Yehuda H. Zeilberger's Essay on Isaac Benrubi in the Encyclopedie Philosophique Universelle

Translated from French by Doron Zeilberger (Dec. 29, 2004)

This is a translation of the article on Isaac Benrubi written, in French, by Yehuda Zeilberger, that appeared on pp. 2244-2245 of v. 3 of Encyclopedie Philosophique Universelle (PUF).

Benrubi Isaac 1876-1943

Geneva Philosopher of Greek-Jewish extraction, born in Thessaloniki, died in Geneva. Benrubi was a descendant of an old family of Sephardic rabbis- the same Jewish community, of Portugese provenance, to which Spinoza belonged in Amsterdam. He studied philosophy and education in Iena, Berlin, and Paris (1898-1914). In 1914, he participated in the 2nd Congress of Philosophy in Geneva, where he stayed, teaching the history of European philosophy (German and French) until his death-with the exception of six years: between 1927 and 1933, when he was appointed by the Prussian Government to teach French philosophy at Bonn, a job that he considered as a cultural mission for fostering the intellectual ties between France and Germany. Furthermore, Benrubi is a model of a polyglotte philosopher: even though he only knew Ladino until age eighteen. He presented his thesis in German, under the direction of the great philosopher Eucken, on the "Moral ideal of J.J. Rousseau" (1904). His historiographical works on French philosophy, that he wrote both in German and French, is one of a kind. According to Benrubi, Rousseau is the source of all German philosophy- from Kant to Nietzche-and the spiritual father of the great poets Goethe, Schiller, and Holderlin.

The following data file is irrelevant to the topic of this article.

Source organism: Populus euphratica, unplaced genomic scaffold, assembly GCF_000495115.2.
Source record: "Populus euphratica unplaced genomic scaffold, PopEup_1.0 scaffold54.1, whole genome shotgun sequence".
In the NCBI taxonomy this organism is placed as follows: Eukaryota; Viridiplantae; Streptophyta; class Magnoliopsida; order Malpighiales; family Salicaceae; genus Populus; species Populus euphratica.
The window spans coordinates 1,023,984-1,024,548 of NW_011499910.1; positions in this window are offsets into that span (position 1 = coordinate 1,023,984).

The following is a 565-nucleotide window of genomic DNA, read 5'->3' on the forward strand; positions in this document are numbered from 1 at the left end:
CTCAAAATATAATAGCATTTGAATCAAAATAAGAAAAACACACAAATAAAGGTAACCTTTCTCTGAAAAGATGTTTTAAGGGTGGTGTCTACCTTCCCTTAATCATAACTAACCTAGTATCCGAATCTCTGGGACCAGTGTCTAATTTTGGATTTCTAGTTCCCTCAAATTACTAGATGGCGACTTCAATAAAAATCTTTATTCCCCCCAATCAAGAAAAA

[Summary of Benrubi's Works]

Introduction to a Moral Treatise on the Knowledge and Unity of Things

(undated manuscript)

Benrubi tries to go beyond the agnosticism and timidity of modern philosophical reflection, to re-establish the bridge between the Self and the things, to abolish the dualism of speculative and practical thinking. Hence he opposed the conventional character of the act of knowing in "subject" and "object" to the reality that is interested in both subject and object. "I can't exist without the universe, neither can the universe exist without me". The author attempts to exhibit the universe as a whole: terrestrial unity, solidarity of the living, the existence of a human race, united in its diversity, arriving in conclusion at a moral: Natural obligation of cosmic and human solidarity. In a second work, Bendrubi studied at depth the great movements of moral philosophy (leaving us a manuscript of more than 600 pages, that is archived at the Geneva BPU (Bibliotheque Public et Universitaire)), where the essential ideas of the sceptics, relativists and utilitarians are analyzed in detail and compared - from the Greek Sophists to Max Srirner and Herbert Spencer, passing through Montaigne, Pascal, La Rochefoucauld, and Helvetius, among others. (J. H. Zeilberger)

Works by Benrubi: [omitted]

Articles on Benrubi: S. H. Bergmann, entry in Encylopedia Judaica, IV, Jerusalem, p. 546.
H. Reverdin, "Isaac Benrubi" in Annales de la Societe J.J. Rouseau, 1943.
J. H. Zeilberger, "Isaac Benrubi, Juif fidele, patriot genevois, cosmopolite fervent", manuscript deposited at the Bibliotheque Public et Universitaire de Geneve, 1981. (Cote BPU BVM 282).

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